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sibling rivalry or a terrible two testing the boundaries?

(4 Posts)
Tuzz Mon 19-Oct-15 20:16:56

My older DS is 2.7yrs my little one 7 months.
My older son is finding it hard to resist the temptation push the little one over or snatch his toys away. He does it any time he potters by. The baby might be sitting, standing up at the table or in the bath. Tonight he grabbed him around the chest/neck rolled him onto his side and then dropped him face first into the water. All of it done in split seconds when i am there or have just left the room (not in the bath of course).
I am not always able to react calmly. when i can i hold him, look him in the eye, tell him i love him, that we don't do pushing and ask him to say sorry. Tonight in the bath i got him straight out wrapped him in a towel and put him on his bed and explained why he had to stay there. I would rather praise than punish but i am finding it hard and sometimes after the 5th push of the hour i do shout at him or like tonight in the bath i let out a scream for him to stop.
Is he doing this to test my boundaries/get a reaction and without the baby would be doing this to the dog/his toys/anything to get attention or does he really want to hurt his brother?
should i bring in the naughty step for this or encourage him to be kinder and more gentle by rewarding the things he does/could do for his brother? i am thinking 10 stickers to get a toy.
What have you done to discourage this kind of behaviour?

HJBeans Mon 19-Oct-15 21:42:38

I've a slightly younger boy and no little one yet, but we respond to any kind of physical aggression with a stern "no!" and an order to go "have a seat" - which means sitting down in the hallway away from toys and us to calm down / have a think. We've not called it a "naughty" place, but it is punitive and he comes back only when he's calm and says sorry. We then always have a little talk to be sure he knows what he did wrong and why it was wrong - I.e. "Hitting hurts people". And we encourage him to talk about the emotions which are ok "you were cross" vs the action which isn't. This works well for us - it takes him out of the situation, gives us a chance to calm down when he's hit us, and doesn't instantly give more attention for bad behavior. For me, it feels right to have a punitive stance about behavior that's really isn't acceptable, like hurting others, doing very dangerous things, etc.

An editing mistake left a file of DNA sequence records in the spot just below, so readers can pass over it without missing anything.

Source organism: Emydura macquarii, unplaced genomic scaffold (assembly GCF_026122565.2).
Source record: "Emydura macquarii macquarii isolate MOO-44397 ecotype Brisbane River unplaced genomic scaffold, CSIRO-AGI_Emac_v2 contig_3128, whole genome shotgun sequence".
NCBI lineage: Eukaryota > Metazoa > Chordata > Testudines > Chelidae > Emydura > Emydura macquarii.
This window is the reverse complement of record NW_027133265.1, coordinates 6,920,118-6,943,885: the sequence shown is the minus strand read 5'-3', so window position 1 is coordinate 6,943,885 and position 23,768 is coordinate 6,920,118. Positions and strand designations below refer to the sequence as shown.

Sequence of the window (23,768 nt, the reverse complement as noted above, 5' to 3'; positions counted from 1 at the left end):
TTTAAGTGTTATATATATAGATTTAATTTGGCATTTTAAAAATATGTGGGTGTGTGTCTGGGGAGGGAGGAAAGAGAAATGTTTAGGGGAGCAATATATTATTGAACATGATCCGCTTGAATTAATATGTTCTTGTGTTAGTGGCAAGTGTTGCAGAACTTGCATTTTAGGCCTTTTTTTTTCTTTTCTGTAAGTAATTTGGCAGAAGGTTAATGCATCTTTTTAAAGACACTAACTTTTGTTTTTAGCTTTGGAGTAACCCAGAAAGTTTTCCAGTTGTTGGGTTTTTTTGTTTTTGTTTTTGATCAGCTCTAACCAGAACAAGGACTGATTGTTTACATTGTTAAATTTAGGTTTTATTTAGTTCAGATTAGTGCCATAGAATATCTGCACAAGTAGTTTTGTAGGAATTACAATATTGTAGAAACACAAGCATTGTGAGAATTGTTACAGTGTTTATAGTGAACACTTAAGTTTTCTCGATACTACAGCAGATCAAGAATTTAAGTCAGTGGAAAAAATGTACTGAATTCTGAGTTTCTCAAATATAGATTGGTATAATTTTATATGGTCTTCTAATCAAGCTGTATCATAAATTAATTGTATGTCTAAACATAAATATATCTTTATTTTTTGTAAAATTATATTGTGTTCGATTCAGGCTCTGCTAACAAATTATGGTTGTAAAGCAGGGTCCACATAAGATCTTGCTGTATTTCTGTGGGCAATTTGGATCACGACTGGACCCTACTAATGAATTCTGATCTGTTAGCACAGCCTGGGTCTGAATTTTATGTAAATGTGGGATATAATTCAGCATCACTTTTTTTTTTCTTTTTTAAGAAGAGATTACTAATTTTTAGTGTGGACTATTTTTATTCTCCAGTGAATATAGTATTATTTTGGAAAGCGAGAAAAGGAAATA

fifthcupofcoffee Mon 19-Oct-15 21:52:39

In terms of your question I'd say yes to both. He's testing your boundaries and he's testing out the relationships between you three. It sounds to me like its all pretty normal stuff and you're doing well. I agree that you should look for and reward kindness, but I also agree with HJBeans that a punitive stance is also sometimes appropriate, even at a relatively young age.

My DS1 is a bit older but we spend quite a lot of time actively encouraging him to see himself as a loving older brother who takes care of the baby - he can help the baby (and get loving praise from parents) by getting toys and holding hands and also helping tickle the baby. When he's lovely to DS2 we always say 'that's so loving and DS2 loves you so much'. Seems to be reasonably effective...

holeinmyheart Mon 19-Oct-15 22:00:11

It is hard for you but unfortunately your 2.7 mth old is only a baby himself and cannot rationalise his emotions.
He is reacting with jealousy and it is a very strong emotion. I am sure that you are trying to be patient with him, but if you overreact to his behaviour, as he is not entirely sure why or what he is doing, anger from you will fuel his insecurity even more.
Try and ignore his negative behaviour as much as possible and react calmly.

That does not mean that you should not say anything. Pick your battles. If you come down heavily on the side of the baby, by over reacting, shouting, pulling DS1 away etc, it will reinforce the idea that you prefer the baby to him.
He needs a lot of reassurance at this time. Words will not be the same as deeds.
If you could factor in some special time alone with DS1 to make sure that he feels reassured that you love him.
He is too young to be plotting and planning to make your life miserable. So try and count ten and empathise with him. Jealousy is such a terribly strong emotion.
It is hard and we have all been there. You just feel like throttling them sometimes when you feel exhausted and they are all squabbling, etc.

However, the more patience you show them the more you will be rewarded in shed loads when they are grown up.

By being patient You will be giving them what is absolutely priceless, a happy childhood.

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